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Model of a trireme in the Deutsches Museum , Munich
Replica of a trireme in the Trokadero Marina Ship Museum , Paleo Faliro , Athens

The Triere ( Greek  τριήρης trieres ) or Trireme (Latin trieris , triremis , both to German: Three rowers ) was an oar-driven warship of antiquity with three staggered rows arranged by rowers ( remiges ) each with a belt . It was from the 6th to the 3rd century BC. The most important warship of the sea powers in the Mediterranean.


The trireme was developed from the diere (with two rows of oars) with the intention of making the ship even faster by having a larger number of rowers. The most effective tactic in ship-to-ship combat at the time was ramming the enemy, the effect of which increased with speed. Herodotus mentions Trieren in fleets of the 6th century BC. He also reports on fleets from older periods, whose ships he also calls "Triere", but it is unclear whether the word Triere was not also used generally for " warship " in his time .

Trier - graphic reconstruction

537 BC The Etruscans and the Carthaginians defeated a Greek fleet off Corsica in the battle of Alalia . At this point, the trireme was already established as the primary warship. The great naval battles of the Persian Wars were also fought with trireme. In the First Punic War , Rome emerged as a new sea power and copied the Trireme of the Carthaginians. The Romans introduced the boarding bridge (Corvus) and armed the ships with throwing machines , with which the trireme was once again increased in its combat value. The Roman trireme became a bit larger and more cumbersome, but it was able to convince in the Battle of Mylae .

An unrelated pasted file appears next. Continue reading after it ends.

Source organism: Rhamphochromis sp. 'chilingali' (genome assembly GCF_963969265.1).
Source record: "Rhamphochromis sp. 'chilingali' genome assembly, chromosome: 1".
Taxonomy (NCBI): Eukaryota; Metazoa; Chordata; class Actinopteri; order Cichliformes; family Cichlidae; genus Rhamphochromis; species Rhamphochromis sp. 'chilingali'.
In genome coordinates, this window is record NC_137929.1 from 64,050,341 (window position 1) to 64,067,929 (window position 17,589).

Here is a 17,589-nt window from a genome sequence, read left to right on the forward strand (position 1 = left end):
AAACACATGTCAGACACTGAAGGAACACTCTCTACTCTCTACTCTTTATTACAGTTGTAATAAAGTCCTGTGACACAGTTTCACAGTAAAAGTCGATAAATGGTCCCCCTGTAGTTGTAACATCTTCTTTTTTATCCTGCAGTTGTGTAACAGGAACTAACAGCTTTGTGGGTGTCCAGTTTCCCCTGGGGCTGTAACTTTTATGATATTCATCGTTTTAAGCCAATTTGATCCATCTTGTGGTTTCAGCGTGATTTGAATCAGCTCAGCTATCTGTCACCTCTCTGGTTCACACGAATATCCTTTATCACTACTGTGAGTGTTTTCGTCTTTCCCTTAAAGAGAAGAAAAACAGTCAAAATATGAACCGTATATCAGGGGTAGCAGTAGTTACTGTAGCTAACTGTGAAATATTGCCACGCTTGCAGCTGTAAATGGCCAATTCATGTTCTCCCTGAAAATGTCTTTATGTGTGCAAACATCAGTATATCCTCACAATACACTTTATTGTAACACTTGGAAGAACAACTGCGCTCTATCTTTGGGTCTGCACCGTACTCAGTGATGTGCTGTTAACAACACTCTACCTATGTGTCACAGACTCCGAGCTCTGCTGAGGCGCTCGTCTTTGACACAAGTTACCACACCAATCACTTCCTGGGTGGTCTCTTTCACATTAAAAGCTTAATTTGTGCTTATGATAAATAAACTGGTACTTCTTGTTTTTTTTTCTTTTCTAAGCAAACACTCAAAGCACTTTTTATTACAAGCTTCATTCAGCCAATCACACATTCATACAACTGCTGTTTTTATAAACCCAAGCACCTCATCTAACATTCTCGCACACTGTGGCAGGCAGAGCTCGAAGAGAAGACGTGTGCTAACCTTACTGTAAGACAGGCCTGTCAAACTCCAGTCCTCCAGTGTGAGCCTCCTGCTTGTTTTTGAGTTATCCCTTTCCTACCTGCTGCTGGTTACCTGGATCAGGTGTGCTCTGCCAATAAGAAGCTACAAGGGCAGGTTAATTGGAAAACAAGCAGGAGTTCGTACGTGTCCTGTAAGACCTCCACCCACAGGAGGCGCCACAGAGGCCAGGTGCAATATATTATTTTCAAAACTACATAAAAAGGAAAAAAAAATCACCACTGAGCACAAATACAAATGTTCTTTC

By shifting the focus of tactics from ramming to boarding combat , the mobility of the ships became less and less relevant. For this purpose, attempts were made to enlarge the trireme further in order to be able to take even more throwing machines and soldiers with them and thus win the mêlée . Since it was not possible to further increase the number of rows of oars for structural and coordination reasons, the oars themselves had to be made larger. Eventually these became too big to be operated by one man alone. So either the top, or the top two, or all three rows of oars were served by two rowers each. This resulted in type designations such as Quadrireme , Quinquereme and Hexere, all of which refer to the number of rowers.